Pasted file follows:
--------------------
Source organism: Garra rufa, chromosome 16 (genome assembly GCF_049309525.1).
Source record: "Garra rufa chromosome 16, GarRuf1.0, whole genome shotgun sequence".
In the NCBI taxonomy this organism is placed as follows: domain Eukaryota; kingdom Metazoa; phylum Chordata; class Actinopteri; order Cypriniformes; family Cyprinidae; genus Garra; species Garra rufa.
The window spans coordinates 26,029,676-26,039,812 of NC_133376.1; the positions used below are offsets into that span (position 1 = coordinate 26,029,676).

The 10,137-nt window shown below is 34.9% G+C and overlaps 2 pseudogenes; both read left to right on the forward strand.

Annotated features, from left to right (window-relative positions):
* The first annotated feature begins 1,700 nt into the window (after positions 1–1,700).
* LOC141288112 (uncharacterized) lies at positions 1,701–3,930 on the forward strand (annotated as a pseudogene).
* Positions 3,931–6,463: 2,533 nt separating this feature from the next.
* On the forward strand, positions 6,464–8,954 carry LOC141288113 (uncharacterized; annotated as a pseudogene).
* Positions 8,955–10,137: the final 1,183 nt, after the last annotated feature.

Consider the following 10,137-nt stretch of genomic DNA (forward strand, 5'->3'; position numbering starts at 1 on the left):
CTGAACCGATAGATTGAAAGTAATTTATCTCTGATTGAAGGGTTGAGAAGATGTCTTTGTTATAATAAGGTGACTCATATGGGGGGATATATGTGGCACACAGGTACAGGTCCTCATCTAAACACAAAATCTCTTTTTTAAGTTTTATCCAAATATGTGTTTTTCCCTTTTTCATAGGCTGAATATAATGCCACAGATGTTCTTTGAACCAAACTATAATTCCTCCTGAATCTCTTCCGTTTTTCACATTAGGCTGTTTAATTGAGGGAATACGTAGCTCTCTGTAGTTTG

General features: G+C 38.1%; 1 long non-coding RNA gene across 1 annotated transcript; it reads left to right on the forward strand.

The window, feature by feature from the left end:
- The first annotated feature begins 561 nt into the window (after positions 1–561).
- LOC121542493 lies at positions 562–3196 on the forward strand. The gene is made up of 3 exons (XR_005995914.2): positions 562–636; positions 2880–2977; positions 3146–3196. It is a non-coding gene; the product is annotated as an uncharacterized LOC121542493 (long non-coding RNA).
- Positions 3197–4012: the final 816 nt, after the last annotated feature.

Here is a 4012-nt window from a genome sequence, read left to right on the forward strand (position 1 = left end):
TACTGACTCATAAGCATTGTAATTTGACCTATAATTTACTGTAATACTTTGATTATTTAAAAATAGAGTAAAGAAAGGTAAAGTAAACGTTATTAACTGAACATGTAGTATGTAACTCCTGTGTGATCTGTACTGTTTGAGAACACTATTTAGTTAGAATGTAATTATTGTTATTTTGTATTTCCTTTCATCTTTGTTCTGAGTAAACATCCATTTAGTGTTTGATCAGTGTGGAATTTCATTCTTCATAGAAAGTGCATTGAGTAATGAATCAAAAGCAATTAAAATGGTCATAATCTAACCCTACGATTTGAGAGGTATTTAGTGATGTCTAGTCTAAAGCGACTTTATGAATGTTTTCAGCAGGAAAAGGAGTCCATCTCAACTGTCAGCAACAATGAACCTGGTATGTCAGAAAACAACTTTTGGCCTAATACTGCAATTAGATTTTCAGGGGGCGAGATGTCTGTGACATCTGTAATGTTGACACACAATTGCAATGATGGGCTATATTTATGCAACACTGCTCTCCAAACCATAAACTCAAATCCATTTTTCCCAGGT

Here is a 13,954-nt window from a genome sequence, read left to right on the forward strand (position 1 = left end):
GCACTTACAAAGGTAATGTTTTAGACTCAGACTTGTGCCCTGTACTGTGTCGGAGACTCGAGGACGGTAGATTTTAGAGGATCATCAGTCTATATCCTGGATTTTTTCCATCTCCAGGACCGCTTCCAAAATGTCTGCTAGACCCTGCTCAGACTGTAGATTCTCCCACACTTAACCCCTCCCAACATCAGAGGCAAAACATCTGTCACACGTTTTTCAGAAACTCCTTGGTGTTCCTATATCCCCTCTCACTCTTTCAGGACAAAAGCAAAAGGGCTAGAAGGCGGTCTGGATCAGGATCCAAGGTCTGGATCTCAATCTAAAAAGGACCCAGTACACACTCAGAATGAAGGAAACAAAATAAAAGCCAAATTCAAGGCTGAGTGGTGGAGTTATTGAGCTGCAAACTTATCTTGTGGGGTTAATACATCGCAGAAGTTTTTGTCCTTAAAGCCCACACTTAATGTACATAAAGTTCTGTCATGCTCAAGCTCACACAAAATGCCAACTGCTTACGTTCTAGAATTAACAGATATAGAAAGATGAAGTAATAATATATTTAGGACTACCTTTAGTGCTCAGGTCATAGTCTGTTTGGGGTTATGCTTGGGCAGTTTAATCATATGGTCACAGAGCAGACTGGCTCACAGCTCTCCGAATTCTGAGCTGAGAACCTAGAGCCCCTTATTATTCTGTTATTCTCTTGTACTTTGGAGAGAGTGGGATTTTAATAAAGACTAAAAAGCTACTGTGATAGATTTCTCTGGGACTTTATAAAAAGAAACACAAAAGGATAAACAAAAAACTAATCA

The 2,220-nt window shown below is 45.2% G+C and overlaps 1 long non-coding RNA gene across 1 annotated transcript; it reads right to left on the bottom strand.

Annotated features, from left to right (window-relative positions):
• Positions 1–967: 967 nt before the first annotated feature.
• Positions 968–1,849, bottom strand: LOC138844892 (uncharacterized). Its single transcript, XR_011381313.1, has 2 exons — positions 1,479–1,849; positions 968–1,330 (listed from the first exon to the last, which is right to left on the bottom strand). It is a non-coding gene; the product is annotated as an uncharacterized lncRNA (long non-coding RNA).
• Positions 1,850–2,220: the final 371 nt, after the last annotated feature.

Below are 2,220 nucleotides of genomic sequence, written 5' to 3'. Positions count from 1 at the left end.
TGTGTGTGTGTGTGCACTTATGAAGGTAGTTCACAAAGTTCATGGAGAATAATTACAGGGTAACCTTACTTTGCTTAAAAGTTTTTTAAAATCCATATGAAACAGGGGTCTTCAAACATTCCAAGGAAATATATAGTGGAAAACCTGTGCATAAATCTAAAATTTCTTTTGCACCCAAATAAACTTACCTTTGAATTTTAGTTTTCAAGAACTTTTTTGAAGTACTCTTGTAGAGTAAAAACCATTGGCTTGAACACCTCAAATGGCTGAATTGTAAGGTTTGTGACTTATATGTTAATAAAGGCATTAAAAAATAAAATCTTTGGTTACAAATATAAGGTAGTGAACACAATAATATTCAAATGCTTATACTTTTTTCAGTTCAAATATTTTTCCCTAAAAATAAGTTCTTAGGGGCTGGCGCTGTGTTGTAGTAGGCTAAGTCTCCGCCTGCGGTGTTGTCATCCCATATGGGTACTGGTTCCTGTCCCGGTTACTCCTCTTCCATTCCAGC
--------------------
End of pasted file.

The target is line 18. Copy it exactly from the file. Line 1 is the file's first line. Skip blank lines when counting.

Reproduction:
- Positions 3197–4012: the final 816 nt, after the last annotated feature.